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Silicon Prosthetic Skin Detects Pressure, Heat, Moisture


The prosthetic skin attached to a prosthetic hand.
Photograph courtesy of Jaemin Kim, Seoul National University, Korea.

Researchers in South Korea and the United States have developed an electronic prosthetic skin made with ultrathin, stretchable silicon that can mimic the capabilities of natural skin and may one day be used on prosthetic devices. Studied on a prosthetic hand, the silicon skin can detect pressure, temperature, and humidity, and can approximate the temperature of human skin. While silicon is normally brittle, the new skin uses sensors made of wave-shaped silicon “nanoribbons” that allow the sensors to stretch without breaking.

The scientists used motion-capture cameras to study how a natural hand moves and stretches and, in areas of the hand where skin stretches less, made the prosthetic skin more sensitive. For areas where the prosthetic skin needs to stretch more, they focused on improving the range of measurable data. “If you have these sensors at high resolution across the finger, you can give the same tactile touch that the normal hand would convey to the brain,” contributing researcher Roozbeh Ghaffari, PhD, told the MIT Technology Review. According to the study, published December 9 in the journal Nature Communications, the material has up to 400 sensors per square millimeter, making it the most sensitive prosthetic skin to date.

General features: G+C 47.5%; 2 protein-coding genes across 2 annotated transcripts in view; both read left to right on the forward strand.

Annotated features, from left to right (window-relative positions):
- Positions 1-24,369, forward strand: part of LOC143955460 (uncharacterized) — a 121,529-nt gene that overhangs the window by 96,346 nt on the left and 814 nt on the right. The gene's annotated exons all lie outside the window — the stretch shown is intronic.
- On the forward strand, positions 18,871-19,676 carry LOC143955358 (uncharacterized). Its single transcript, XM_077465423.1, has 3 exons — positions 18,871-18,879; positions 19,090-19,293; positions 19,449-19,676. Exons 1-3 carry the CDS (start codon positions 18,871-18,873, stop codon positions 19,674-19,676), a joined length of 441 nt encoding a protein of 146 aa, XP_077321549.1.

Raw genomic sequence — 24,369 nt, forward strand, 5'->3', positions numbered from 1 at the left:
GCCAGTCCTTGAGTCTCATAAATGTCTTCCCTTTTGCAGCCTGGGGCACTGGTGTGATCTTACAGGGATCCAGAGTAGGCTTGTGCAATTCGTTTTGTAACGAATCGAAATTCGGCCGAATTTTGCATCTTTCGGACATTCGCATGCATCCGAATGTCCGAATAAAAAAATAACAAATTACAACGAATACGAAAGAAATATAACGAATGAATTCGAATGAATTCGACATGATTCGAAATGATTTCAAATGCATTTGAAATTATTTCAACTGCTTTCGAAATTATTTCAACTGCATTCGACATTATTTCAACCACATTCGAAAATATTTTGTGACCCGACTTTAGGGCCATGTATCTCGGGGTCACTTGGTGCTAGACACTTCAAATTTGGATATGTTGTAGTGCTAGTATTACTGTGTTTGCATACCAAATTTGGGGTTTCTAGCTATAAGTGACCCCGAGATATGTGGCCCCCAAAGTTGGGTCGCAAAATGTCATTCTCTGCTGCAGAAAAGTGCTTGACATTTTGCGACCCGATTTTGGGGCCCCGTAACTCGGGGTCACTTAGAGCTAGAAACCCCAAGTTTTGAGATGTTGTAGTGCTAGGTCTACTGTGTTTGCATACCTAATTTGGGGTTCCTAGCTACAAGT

The electrodes in the artificial skin stimulate nerves to relay data from the sensors to the brain. In experiments on rats, the researchers were able to demonstrate that the electrode array could transmit data to the brain about the pressure of a touch. The usefulness of sensors is affected by their sensitivity and the range of data they can measure. “These two [factors] have an offsetting relationship to each other-high sensitivity usually results in a small range of measurements,” author Dae-Hyeong Kim, PhD, told
Live Science. According to the Live Science report, after researchers laminated the electronic skin onto a prosthetic hand, the skin and hand could perform complex operations and accurately relay data to the brain about shaking hands, tapping keyboards, grasping baseballs, holding hot or cold drinks, touching dry or wet diapers, and touching other people.

In the study, the authors note that the skin is not yet advanced enough for commercial production.

Editor’s note: This story was adapted from materials provided by the MIT Technology Review.

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